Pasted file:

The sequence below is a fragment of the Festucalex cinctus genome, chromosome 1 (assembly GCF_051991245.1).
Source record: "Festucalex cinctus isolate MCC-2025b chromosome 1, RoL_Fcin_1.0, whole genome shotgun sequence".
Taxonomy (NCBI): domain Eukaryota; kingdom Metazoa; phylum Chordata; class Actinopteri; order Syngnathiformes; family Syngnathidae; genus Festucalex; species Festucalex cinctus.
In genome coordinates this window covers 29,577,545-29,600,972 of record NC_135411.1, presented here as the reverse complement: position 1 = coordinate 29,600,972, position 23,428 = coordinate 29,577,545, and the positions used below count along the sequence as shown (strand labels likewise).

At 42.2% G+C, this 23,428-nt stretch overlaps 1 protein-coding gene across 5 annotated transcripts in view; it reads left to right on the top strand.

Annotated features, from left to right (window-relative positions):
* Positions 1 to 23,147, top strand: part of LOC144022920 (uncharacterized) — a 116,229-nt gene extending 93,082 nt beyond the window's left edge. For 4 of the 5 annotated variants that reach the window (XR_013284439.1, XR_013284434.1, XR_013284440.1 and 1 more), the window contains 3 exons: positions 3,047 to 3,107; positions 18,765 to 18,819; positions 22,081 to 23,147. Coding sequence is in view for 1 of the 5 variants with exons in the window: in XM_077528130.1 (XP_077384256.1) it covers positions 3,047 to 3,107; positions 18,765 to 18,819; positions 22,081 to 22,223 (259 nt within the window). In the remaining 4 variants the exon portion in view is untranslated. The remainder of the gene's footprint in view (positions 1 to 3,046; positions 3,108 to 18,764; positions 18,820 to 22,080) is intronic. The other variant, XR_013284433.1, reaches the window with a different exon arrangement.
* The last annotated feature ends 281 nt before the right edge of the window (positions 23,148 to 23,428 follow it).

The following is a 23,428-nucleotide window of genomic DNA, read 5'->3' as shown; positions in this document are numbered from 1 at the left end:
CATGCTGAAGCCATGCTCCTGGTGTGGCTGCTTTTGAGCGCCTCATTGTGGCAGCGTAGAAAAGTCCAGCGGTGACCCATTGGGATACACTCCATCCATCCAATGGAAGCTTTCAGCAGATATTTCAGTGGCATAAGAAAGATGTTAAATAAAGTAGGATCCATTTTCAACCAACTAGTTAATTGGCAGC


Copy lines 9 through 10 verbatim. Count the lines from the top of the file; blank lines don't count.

The following is a 23,428-nucleotide window of genomic DNA, read 5'->3' as shown; positions in this document are numbered from 1 at the left end:
CATGCTGAAGCCATGCTCCTGGTGTGGCTGCTTTTGAGCGCCTCATTGTGGCAGCGTAGAAAAGTCCAGCGGTGACCCATTGGGATACACTCCATCCATCCAATGGAAGCTTTCAGCAGATATTTCAGTGGCATAAGAAAGATGTTAAATAAAGTAGGATCCATTTTCAACCAACTAGTTAATTGGCAGC